Mary Gillgannon is the author of seventeen novels, including romances set in the dark age, medieval and Regency time periods. She’s married and has two children. Now that they’re grown, she indulges her nurturing tendencies on four very spoiled cats and a moderately spoiled dog. When not writing or working—she’s been employed at the local public library for twenty-five years—she enjoys gardening, reading and travel.
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Lady of Steel (Medieval Ladies Series Book 1)by Mary GillgannonPublish: Jan 10, 2018
The Conqueror (Hot Knights Book 1)by Mary GillgannonPublish: Jul 02, 2013
The Leopardby Mary GillgannonHistorical Romance
Devil's Own Bargain (London Lords Book 1)by Mary GillgannonPublish: Jul 05, 2012
I wanted to be a cat! Seriously, I went through a phase where all I thought about was turning into an animal. I think I thought life be be a lot simpler that way. When I got older I wanted to be an actress. I really didn’t begin writing until I was in college, and even then I didn’t write fiction. I thought authors were gods, and I couldn’t even dream of having the talent and ability to write a book. But I had a health crisis when I was 30, and I remember thinking, you can’t die, you can’t leave your children. Followed by, you can’t die, you haven’t written a book yet. That was really the catalyst for me to start writing creatively. At first it was poetry, then a historical novel, which I found I didn’t have the skill to research yet. Then I discovered historical romance and realized the important thing was telling a story that you were emotionally caught up in, and I’d been making up stories for years.How does it feel to live in Wyoming for over thirty years now?
I love the scenic beauty and the sunshine in Wyoming, but hate the dryness and the long winters. I think the thing I miss the most from the Midwest is everything turning green in the spring. It can be May here before it really greens up, and the growing season isn’t very long. A challenge for a gardener like me. How is it different from the Midwest where you were raised? Growing up I lived in the country and then a small town. I didn’t feel I really fit in, so that made my adolescence very difficult. I much prefer living in a bigger town with more social and cultural options. I’d probably move to a bigger city, but my husband would never leave Wyoming and Cheyenne is the biggest town in the state!Does your family enjoy reading your books? Which is their favorite?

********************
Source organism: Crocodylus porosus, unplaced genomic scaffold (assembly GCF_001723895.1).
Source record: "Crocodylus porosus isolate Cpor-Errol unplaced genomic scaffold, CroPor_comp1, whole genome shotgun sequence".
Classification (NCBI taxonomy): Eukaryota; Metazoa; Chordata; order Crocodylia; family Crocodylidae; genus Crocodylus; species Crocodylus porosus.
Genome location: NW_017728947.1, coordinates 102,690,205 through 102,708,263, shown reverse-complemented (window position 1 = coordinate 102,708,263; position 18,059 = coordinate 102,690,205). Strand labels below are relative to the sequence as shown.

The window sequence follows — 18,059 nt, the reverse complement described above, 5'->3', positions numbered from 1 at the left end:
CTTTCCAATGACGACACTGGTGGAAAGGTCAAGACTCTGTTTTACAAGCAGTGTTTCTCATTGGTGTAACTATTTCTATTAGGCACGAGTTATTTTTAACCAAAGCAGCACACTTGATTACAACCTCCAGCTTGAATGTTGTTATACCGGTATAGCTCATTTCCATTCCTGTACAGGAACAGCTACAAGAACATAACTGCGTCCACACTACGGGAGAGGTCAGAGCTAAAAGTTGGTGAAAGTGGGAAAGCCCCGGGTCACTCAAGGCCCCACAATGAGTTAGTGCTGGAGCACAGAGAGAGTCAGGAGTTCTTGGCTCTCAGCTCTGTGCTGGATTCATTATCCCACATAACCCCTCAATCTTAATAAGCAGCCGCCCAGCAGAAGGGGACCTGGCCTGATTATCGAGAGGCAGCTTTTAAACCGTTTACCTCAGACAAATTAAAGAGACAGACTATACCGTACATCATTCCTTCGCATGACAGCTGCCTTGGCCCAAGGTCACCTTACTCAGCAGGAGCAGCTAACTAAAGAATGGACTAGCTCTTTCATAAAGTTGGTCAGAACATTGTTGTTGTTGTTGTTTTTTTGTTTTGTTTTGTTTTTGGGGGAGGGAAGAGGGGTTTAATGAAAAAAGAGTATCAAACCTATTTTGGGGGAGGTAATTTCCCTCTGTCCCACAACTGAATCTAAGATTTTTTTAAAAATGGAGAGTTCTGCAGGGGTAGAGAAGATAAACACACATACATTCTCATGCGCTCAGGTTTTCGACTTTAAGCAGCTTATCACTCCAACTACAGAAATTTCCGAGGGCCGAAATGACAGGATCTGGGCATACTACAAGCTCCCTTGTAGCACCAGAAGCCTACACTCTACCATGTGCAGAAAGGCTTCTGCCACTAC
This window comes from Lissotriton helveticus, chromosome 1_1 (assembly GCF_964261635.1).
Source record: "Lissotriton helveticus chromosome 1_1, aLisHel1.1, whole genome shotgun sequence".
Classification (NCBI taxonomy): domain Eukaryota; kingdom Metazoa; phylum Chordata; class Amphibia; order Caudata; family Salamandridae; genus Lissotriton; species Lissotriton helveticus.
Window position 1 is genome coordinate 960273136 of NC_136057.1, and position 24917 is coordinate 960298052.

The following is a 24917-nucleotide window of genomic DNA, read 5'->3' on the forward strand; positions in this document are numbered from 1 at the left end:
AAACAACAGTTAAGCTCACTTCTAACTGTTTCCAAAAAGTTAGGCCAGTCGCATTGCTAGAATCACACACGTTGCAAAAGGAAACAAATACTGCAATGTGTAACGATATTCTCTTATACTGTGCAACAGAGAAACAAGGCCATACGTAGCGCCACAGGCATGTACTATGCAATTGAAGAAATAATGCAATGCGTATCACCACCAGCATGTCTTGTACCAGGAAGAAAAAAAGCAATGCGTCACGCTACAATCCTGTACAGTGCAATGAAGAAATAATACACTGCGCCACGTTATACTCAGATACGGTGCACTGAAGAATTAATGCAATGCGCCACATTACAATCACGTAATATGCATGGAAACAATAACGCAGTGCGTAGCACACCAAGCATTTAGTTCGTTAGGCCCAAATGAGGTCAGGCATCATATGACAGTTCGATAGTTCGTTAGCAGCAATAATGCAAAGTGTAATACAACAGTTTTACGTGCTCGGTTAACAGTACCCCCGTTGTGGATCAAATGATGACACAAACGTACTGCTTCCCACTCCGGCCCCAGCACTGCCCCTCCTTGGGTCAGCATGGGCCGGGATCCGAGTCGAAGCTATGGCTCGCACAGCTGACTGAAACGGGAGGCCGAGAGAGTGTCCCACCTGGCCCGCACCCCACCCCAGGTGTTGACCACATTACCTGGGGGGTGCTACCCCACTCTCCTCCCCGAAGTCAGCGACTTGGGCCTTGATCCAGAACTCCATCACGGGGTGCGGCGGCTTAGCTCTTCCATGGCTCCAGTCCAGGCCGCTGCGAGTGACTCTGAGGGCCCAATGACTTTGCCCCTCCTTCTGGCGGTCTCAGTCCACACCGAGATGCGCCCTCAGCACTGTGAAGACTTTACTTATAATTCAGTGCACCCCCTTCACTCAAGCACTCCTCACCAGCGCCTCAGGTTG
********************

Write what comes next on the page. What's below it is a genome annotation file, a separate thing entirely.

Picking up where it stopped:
My husband read my first book, but that’s all. Romance just isn’t his thing. But he was impressed with my writing and always promotes me and my stories to customers and acquaintances. My children haven’t read any of my books. They don’t want to think of their mother as having anything to do with sex and my love scenes are fairly steamy.You enjoy gardening, travel, and reading. What are your other hobbies?
I love clothes shopping and have far too large a wardrobe. But it’s a creative outlet for me. Also, growing up, my family didn’t have much money, so I never had many clothes and I’m making up for that. I also like to cook, especially desserts, and sometimes I really get into home decorating. I have a wonderful office and was able to plan every detail and pick out the décor and materials based on my own tastes. And we have five cats (and a dog), so I’d have to put “crazy cat lady” on my resume.Does travel inspire you to write? How?